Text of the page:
Virginia Tech Massacre
Virginia Tech Massacre was a macabre-themed semi-musical play written by Virginia Tech student and intellectual Cho Seung Hui, exclusively performed for the first and only time at the Virginia Tech Theatre on April 16, 2007, for which it received rave reviews and heavy media coverage. It was lauded as the "greatest play of the century" by many critics, and Cho was posthumously praised as a theatrical genius. He would've won many awards for his writing and starring of the play, had he not killed himself. In it were themes of romance, conflict, and humor. But mostly conflict.
The play follows the anti-hero and, perhaps paradoxically, the protagonist Cho. Cho is a distressed and misunderstood Asian-American struggling to excel educationally. His parents are pressuring him to do better, and it is taking its toll. He becomes even more distressed when his only friends Ben and Mark (an apparent pun on Shakespeare's Romeo and Juliet's Benvolio and Mercutio) leave for a foreign college to pursue careers in art (one of the very first acts of the play). An overwhelming feeling of loneliness is felt as it is apparent that Cho is an incredible loser. At this point, the play departs on a soliloquy, where we are introduced to the inner machinations of said loser's mind. Through incomprehensible babble, one gets their first glimpse of Cho's inevitable madness. In a stunningly candid section of this digression, Cho tells us "I'm going to go mad. It's inevitable." After this, we return to the storyline, which proceeds to tell of a depressed Cho. The only thing he finds solace in is writing very dark stories in his college English writing course. One of Cho's essays, called The Soul from Seoul, is played out for act two. In it, Cho makes articulate references to violence. Below is an excerpt:
|“||Why then, O brawling love, O loving hate, must I be damned to Warcraft and lonely hours? I swear by my level 62 mage that I shall seek out at least 32 innocents someday and shoot them all with two semi-automatic pistols, before turning the empathetic barrel to myself.||”|
- -- Paragraph three of The Soul from Seoul
Act three proves to be more humorous and romantic as Cho meets his soon-to-be imaginary girlfriend Miranda in an online chatroom. Cho's character, in another startlingly touching scene, describes her as "A female, having large breasts and a burning love for my personage. And by personage, I mean sex. Eth." Miranda proves to be an affectionate and flattering character, and later, a subtle antagonist of the story.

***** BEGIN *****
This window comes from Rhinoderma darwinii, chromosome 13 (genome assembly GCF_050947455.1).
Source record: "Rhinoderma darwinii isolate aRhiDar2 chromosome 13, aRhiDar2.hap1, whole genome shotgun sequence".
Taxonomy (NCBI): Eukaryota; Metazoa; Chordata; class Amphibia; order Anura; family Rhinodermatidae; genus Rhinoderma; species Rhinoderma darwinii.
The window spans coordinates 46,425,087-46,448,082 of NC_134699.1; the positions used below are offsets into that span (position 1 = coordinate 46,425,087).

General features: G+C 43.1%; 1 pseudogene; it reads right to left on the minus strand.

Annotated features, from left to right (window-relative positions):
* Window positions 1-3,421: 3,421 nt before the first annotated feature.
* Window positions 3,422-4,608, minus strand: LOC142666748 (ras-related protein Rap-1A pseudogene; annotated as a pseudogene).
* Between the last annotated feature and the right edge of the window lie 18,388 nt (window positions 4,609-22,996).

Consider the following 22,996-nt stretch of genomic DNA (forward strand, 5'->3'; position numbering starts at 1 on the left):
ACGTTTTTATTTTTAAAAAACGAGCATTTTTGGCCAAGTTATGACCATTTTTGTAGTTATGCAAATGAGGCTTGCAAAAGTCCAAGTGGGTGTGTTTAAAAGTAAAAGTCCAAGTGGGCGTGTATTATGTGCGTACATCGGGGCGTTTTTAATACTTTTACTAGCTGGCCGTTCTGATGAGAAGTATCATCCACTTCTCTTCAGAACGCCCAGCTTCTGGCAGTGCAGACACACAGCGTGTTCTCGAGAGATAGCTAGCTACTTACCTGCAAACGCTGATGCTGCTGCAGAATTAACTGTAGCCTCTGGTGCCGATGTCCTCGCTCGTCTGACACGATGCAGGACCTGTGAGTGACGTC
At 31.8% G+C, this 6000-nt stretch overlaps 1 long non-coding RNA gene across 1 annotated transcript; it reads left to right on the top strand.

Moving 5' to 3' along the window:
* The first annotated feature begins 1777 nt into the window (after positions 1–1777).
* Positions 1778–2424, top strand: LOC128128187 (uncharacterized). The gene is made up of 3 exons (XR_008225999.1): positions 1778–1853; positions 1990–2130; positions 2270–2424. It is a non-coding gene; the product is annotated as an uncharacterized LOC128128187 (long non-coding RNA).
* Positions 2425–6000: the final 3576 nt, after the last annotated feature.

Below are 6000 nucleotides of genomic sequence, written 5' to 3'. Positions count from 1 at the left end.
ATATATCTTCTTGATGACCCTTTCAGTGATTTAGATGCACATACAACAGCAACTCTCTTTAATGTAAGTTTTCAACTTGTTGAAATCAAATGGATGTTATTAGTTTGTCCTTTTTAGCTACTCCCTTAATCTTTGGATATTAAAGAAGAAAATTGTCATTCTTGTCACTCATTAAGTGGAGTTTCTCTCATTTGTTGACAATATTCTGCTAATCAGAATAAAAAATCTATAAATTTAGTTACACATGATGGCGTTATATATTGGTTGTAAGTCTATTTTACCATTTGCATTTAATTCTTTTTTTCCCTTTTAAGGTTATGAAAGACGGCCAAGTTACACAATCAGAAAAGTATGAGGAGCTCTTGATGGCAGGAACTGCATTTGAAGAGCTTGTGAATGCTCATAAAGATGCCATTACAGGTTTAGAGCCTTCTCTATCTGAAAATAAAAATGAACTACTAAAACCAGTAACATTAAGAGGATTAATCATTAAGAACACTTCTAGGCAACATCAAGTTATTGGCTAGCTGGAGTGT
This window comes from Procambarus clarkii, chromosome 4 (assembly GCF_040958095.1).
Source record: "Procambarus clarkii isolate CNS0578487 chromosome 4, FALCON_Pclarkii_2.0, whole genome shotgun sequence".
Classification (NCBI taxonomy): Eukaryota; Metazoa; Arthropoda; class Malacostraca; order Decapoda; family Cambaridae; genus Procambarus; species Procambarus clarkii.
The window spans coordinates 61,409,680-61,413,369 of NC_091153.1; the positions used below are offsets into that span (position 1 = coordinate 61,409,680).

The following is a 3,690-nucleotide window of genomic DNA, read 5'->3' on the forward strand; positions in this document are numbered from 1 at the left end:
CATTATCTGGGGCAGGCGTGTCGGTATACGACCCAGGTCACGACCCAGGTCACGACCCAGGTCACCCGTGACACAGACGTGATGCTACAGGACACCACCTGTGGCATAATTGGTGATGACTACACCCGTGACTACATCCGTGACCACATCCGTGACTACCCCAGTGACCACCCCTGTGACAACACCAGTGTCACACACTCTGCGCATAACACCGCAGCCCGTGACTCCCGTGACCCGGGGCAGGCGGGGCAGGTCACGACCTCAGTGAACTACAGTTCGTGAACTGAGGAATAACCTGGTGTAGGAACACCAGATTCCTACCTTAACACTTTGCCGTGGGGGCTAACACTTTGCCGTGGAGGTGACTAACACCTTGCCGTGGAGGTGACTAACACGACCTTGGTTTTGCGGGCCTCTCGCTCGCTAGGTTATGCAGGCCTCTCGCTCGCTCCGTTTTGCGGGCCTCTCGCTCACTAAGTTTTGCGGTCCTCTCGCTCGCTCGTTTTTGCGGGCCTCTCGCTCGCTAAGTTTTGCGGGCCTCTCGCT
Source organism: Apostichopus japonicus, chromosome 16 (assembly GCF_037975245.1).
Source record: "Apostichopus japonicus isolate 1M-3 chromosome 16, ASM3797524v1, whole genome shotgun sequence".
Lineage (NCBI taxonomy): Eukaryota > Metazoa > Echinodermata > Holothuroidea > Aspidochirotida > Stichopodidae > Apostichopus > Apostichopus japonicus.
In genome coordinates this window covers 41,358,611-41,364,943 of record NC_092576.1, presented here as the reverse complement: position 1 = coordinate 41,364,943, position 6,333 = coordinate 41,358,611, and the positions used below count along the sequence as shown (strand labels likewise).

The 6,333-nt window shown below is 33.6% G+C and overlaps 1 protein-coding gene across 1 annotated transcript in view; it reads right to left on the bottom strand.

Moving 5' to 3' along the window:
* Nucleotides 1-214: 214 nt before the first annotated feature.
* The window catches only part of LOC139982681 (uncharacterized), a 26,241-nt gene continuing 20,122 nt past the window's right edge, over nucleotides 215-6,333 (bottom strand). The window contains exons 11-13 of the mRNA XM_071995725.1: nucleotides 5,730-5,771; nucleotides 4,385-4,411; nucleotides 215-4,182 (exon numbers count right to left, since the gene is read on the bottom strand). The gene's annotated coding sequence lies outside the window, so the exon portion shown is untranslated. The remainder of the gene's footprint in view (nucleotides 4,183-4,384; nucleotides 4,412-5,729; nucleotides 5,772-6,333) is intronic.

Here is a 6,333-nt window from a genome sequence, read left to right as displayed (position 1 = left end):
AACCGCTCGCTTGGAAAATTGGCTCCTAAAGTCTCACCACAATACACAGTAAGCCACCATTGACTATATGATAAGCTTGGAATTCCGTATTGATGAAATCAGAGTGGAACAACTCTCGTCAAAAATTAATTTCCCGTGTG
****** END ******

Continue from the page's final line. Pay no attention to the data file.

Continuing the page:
When they eventually meet, hilarity ensues when Cho tells Miranda the infamous The Aristocrats joke. The exchange goes something like this.
Cho: Two guys walk into a talent agency with a dog, a leash, and a woman. The dog runs free while the men rape the woman in a threesome before anally penetrating each other. The Aristocrats.
Miranda: Ah, I simply love your dashing and cavalier sense of humor. Your baby-like face sends chills down my spine, and I spend many a night ponderously pleasuring myself at the thought of your tender love. Whenever you say "I'M GOING FUCKING INSANE YOU BITCH!" and smack me around, I get more and more aroused until I can hardly stand it anymore. Let us have passionate coitus, I want you to ride me doggy style. I want to see your face (which looks like that of a six-year-old) contorted in pleasure.
This being the icebreaker, Miranda and Cho proceed to round the bases in an enchantingly intimate love scene.
Act four marks the deterioration of Cho's world when Miranda ends their relationship. As they have already participated in the obligatory intimate love scene (which was, in this case, used to show intimate love), Cho is crushed, and he once again falls into depression. During one scene, a raven finds its way into Cho's flat. Cho, frustrated because he could not eat the bird goes mad. The raven then begins to mock Cho as Cho vainly questions the raven about his beloved Miranda, as Cho mistook the raven for having a mysterious "wisdom" characteristic due to its perching on top of a bust of Idiocrates.
Cho: I shall see my beloved Miranda...?!
Cho: Just once more, I shall excite in her sight?
Cho: Aren't you supposed to say something else?